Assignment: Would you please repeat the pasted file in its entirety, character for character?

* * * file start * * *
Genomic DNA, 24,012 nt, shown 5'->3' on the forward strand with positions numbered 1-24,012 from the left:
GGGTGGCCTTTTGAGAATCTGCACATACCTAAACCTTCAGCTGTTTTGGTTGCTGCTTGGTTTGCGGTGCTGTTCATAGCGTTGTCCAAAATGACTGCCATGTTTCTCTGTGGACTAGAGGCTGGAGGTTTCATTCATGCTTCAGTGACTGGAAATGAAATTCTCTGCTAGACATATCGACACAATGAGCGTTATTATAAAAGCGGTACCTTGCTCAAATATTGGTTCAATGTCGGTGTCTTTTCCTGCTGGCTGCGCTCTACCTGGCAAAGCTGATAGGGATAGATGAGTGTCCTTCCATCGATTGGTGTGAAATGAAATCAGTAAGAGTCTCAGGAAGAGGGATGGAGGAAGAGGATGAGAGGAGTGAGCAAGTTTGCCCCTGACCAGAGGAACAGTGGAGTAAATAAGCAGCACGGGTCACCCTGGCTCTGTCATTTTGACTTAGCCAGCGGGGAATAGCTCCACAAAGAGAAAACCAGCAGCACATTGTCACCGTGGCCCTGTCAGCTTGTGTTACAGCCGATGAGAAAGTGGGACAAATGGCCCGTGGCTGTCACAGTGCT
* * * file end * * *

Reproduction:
Genomic DNA, 24,012 nt, shown 5'->3' on the forward strand with positions numbered 1-24,012 from the left:
GGGTGGCCTTTTGAGAATCTGCACATACCTAAACCTTCAGCTGTTTTGGTTGCTGCTTGGTTTGCGGTGCTGTTCATAGCGTTGTCCAAAATGACTGCCATGTTTCTCTGTGGACTAGAGGCTGGAGGTTTCATTCATGCTTCAGTGACTGGAAATGAAATTCTCTGCTAGACATATCGACACAATGAGCGTTATTATAAAAGCGGTACCTTGCTCAAATATTGGTTCAATGTCGGTGTCTTTTCCTGCTGGCTGCGCTCTACCTGGCAAAGCTGATAGGGATAGATGAGTGTCCTTCCATCGATTGGTGTGAAATGAAATCAGTAAGAGTCTCAGGAAGAGGGATGGAGGAAGAGGATGAGAGGAGTGAGCAAGTTTGCCCCTGACCAGAGGAACAGTGGAGTAAATAAGCAGCACGGGTCACCCTGGCTCTGTCATTTTGACTTAGCCAGCGGGGAATAGCTCCACAAAGAGAAAACCAGCAGCACATTGTCACCGTGGCCCTGTCAGCTTGTGTTACAGCCGATGAGAAAGTGGGACAAATGGCCCGTGGCTGTCACAGTGCT